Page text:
Why Westfield Group’s shares are up 32% for the year

Shares of Westfield Group (ASX: WDC), Australia’s largest property group, have risen 32% in the past twelve months, vs. a 15% rise in the S&P/ASX 200 Index (Index: ^AXJO) (ASX: XJO). That’s pretty impressive for a company on the scale of Westfield Group, with its $25 billion market cap. So what’s behind this market outperformance? Most importantly, can investors reasonably expect for it to continue?

The mall business is a good business

Westfield Group owns and manages some 120 shopping centers in Australia, New Zealand, the U.S, Brazil, and the UK, and counts over 20,000 retailers as tenants. Lease rates fell somewhat and development slowed with the GFC, but in recent years have been recovering nicely, with Westfield Group’s global portfolio 97.7% leased as of September 2012, an improvement of 40 basis points over 2011 levels.

In the United States, demand for leases “remains solid,” while fewer store closures also contributed to high occupancy. Furthermore, “At World Trade Center, leasing demand is strong for what is expected to be a world-class iconic shopping experience for Lower Manhattan and the City of New York.”

In Australia, where Westfield management describes the 2012 retail atmosphere as “subdued” the company says it is still seeing “solid demand for space from both domestic and foreign retailers.” Expanding on the strength of its property portfolio, Westfield also successfully opened expansions and initiated redevelopment at Brisbane’s Carindale and Melbourne’s Fountain Gate this past year.

Full year expectations and valuation

Westfield Group will release its full year 2012 results on February 27, alongside Westfield Retail Trust (ASX: WRT). In what seems a conservative estimate, the company has said it expects funds from operations (a term real estate companies often use in lieu of ‘earnings’) of 65 cents a share.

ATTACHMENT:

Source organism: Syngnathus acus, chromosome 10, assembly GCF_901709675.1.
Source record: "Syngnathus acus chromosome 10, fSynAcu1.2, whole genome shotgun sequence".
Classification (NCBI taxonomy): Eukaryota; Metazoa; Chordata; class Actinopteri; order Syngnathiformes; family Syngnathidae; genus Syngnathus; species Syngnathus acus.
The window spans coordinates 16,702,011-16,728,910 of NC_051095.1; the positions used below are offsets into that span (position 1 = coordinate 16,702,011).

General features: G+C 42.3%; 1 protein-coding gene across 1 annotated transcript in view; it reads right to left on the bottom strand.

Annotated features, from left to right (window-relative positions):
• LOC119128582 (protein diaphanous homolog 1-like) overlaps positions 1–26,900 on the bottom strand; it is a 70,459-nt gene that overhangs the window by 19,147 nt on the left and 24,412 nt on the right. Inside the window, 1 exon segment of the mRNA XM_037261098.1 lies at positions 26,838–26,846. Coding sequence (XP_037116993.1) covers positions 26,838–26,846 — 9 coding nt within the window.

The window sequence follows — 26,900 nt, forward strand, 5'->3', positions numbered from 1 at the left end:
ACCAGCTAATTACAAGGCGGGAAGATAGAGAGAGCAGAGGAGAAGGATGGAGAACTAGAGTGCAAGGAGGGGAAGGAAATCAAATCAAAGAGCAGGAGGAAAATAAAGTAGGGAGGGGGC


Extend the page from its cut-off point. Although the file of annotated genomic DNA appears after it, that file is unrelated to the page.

It follows that today’s share price of about $11.25 reflects an underlying price to FFO multiple of about 17. So Westfield shares aren’t cheap, but neither are they screamingly expensive, given the company’s solid current business and future prospects. Plans for 2013 include commencing between $1.25 billion and $1.5 billion in new developments, with the company’s share of the bill slated to fall between $300 and $500 million.

What’s more, with its geographically diverse assets, the company looks well positioned to weather future crises – perhaps more so than Westfield Retail Trust with its interests concentrated in Australia and New Zealand properties exclusively, which leave it more vulnerable to a possible downturn.

The Foolish bottom line

Investors may want to wait for a more favourable price to begin a position in Westfield Group, but would be wise to put the company on their watch lists now.

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The Motley Fool’s purpose is to help the world invest, better.  Click here now  for your free subscription to Take Stock, The Motley Fool’s free investing newsletter. Packed with stock ideas and investing advice, it is essential reading for anyone looking to build and grow their wealth in the years ahead.  This article contains general investment advice only (under AFSL 400691). Authorised by Bruce Jackson. Motley Fool contributor Catherine Baab-Muguira has no financial interest in any of the companies mentioned here.

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